• Montessori Pull Up Bar– There is a lot to address with this gift. For the early infant, it will serve as a bar that they can pull up on to practice standing and walking. After Kate starts walking I’m planning on moving it to the bathroom so she can hold onto it while we do standing diaper changes. This is something we do at the school I work for and it makes the toileting transition a lot easier for all parties involved because it makes the child an active participant. They can observe the process while being oriented in the same direction they will be in when they start using the toilet.
  • Learning Tower– Kids love to observe and help out in the kitchen, and that curiosity  starts YOUNG. The learning tower gives them the height and the balance they need to reach the counter top. I linked to a pre-made one, but How We Montessori offers a detailed DIY option here utilizing the BEKVAM stepstool from IKEA.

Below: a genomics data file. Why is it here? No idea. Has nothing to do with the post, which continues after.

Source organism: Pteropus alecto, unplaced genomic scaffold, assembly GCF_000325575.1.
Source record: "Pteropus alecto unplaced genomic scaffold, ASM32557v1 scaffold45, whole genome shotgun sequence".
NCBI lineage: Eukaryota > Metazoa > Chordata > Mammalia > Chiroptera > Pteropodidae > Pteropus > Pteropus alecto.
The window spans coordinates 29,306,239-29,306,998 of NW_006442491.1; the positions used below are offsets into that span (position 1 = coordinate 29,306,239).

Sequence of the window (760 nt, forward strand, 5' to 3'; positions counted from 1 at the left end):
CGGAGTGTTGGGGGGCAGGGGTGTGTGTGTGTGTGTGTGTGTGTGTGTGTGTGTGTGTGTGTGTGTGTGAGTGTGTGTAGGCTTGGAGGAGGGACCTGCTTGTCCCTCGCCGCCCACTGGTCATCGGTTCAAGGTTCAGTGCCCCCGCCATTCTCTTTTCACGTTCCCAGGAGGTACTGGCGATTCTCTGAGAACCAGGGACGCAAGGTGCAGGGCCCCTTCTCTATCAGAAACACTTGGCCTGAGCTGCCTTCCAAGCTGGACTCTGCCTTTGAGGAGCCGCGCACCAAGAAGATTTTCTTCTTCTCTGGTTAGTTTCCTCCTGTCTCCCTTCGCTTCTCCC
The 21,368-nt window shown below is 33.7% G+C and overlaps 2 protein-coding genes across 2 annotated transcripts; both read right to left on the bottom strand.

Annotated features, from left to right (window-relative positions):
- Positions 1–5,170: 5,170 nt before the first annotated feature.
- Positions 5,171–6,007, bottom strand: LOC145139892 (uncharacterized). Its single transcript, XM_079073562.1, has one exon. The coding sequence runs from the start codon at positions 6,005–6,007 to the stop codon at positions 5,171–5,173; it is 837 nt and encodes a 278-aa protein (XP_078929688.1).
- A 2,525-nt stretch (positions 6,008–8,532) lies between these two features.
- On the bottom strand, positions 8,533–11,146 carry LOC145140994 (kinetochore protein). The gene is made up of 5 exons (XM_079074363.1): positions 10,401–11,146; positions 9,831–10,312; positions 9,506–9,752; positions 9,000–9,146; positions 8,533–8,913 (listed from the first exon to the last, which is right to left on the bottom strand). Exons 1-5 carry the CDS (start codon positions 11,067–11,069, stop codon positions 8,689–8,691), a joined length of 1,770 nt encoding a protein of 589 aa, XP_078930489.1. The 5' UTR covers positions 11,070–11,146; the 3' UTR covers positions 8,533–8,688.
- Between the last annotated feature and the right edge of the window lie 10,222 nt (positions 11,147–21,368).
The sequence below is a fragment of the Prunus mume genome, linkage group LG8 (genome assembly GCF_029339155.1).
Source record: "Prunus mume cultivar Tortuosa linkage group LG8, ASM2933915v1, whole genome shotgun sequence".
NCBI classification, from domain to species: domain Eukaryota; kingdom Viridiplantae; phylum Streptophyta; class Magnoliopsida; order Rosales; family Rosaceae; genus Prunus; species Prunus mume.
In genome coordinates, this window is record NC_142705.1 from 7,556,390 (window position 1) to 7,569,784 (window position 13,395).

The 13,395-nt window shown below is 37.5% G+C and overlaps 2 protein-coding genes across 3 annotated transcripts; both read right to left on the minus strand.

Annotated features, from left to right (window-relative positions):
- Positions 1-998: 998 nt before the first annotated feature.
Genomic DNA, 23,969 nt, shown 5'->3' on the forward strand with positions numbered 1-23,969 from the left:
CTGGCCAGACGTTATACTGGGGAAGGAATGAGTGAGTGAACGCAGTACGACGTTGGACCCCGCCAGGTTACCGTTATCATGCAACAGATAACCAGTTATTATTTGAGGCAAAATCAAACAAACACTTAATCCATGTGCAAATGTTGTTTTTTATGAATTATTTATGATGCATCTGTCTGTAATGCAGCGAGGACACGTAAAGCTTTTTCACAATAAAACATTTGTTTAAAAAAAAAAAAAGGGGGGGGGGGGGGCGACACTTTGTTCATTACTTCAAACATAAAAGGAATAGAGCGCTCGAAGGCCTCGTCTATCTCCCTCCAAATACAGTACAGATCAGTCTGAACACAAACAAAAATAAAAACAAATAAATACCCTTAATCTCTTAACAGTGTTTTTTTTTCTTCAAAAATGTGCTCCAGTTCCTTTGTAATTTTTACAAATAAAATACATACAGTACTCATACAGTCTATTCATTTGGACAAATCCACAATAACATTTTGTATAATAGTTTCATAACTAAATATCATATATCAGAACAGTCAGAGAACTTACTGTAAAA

• Child size cleaning tools (hand broom, cleaning set)- I know your baby is not going to be much help in keeping the house clean at first, but having appropriately sized mops and brooms will help them start to learn how to care for their environment. It is a common sight at our school to see an 18 month old sweeping up crumbs from their snack with a hand broom.
  • Child size utensils (whisks, spatulas, ect.)- Using adult size tools is hard for little hands, having appropriately-sized kitchen gadgets improves their dexterity and strengthens their hands for writing later on.